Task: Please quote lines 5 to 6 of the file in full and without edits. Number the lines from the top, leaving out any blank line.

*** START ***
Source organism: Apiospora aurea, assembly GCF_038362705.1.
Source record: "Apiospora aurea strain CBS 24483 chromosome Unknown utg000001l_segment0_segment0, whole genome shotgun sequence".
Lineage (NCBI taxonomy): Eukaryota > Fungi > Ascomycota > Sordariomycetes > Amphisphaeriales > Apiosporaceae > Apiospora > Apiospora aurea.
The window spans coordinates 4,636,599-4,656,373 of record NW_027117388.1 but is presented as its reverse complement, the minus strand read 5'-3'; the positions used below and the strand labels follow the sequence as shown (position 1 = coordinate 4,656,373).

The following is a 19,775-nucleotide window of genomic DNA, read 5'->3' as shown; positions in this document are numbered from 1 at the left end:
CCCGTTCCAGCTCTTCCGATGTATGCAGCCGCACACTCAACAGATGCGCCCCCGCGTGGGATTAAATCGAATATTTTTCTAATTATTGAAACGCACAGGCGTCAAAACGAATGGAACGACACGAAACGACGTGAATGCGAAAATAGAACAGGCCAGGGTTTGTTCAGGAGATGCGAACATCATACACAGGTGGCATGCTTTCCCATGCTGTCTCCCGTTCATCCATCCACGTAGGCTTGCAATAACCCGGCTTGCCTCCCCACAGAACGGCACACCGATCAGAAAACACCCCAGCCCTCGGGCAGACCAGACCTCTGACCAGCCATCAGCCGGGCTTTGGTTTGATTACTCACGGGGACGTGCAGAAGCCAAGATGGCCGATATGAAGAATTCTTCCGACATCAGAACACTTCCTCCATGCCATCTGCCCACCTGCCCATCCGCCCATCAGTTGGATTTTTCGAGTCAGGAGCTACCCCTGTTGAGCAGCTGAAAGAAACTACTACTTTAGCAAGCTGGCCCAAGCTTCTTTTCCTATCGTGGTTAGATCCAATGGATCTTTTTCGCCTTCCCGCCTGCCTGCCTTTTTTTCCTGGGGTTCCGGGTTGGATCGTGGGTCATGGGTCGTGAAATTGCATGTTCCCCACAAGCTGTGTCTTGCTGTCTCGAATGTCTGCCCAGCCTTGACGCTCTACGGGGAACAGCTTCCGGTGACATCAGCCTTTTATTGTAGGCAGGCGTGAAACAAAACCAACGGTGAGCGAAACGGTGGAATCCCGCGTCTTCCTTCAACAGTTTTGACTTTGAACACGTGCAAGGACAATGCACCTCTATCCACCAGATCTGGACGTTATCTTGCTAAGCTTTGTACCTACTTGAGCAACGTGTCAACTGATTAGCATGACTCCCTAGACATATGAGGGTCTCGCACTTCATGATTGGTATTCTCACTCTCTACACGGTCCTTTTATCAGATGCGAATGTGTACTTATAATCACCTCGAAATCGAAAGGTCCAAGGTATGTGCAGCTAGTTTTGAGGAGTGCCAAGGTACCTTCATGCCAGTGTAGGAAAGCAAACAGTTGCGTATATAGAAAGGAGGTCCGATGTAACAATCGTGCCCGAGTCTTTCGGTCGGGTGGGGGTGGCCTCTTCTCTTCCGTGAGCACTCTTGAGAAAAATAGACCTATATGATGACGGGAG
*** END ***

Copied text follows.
The following is a 19,775-nucleotide window of genomic DNA, read 5'->3' as shown; positions in this document are numbered from 1 at the left end:
CCCGTTCCAGCTCTTCCGATGTATGCAGCCGCACACTCAACAGATGCGCCCCCGCGTGGGATTAAATCGAATATTTTTCTAATTATTGAAACGCACAGGCGTCAAAACGAATGGAACGACACGAAACGACGTGAATGCGAAAATAGAACAGGCCAGGGTTTGTTCAGGAGATGCGAACATCATACACAGGTGGCATGCTTTCCCATGCTGTCTCCCGTTCATCCATCCACGTAGGCTTGCAATAACCCGGCTTGCCTCCCCACAGAACGGCACACCGATCAGAAAACACCCCAGCCCTCGGGCAGACCAGACCTCTGACCAGCCATCAGCCGGGCTTTGGTTTGATTACTCACGGGGACGTGCAGAAGCCAAGATGGCCGATATGAAGAATTCTTCCGACATCAGAACACTTCCTCCATGCCATCTGCCCACCTGCCCATCCGCCCATCAGTTGGATTTTTCGAGTCAGGAGCTACCCCTGTTGAGCAGCTGAAAGAAACTACTACTTTAGCAAGCTGGCCCAAGCTTCTTTTCCTATCGTGGTTAGATCCAATGGATCTTTTTCGCCTTCCCGCCTGCCTGCCTTTTTTTCCTGGGGTTCCGGGTTGGATCGTGGGTCATGGGTCGTGAAATTGCATGTTCCCCACAAGCTGTGTCTTGCTGTCTCGAATGTCTGCCCAGCCTTGACGCTCTACGGGGAACAGCTTCCGGTGACATCAGCCTTTTATTGTAGGCAGGCGTGAAACAAAACCAACGGTGAGCGAAACGGTGGAATCCCGCGTCTTCCTTCAACAGTTTTGACTTTGAACACGTGCAAGGACAATGCACCTCTATCCACCAGATCTGGACGTTATCTTGCTAAGCTTTGTACCTACTTGAGCAACGTGTCAACTGATTAGCATGACTCCCTAGACATATGAGGGTCTCGCACTTCATGATTGGTATTCTCACTCTCTACACGGTCCTTTTATCAGATGCGAATGTGTACTTATAATCACCTCGAAATCGAAAGGTCCAAGGTATGTGCAGCTAGTTTTGAGGAGTGCCAAGGTACCTTCATGCCAGTGTAGGAAAGCAAACAGTTGCGTATATAGAAAGGAGGTCCGATGTAACAATCGTGCCCGAGTCTTTCGGTCGGGTGGGGGTGGCCTCTTCTCTTCCGTGAGCACTCTTGAGAAAAATAGACCTATATGATGACGGGAG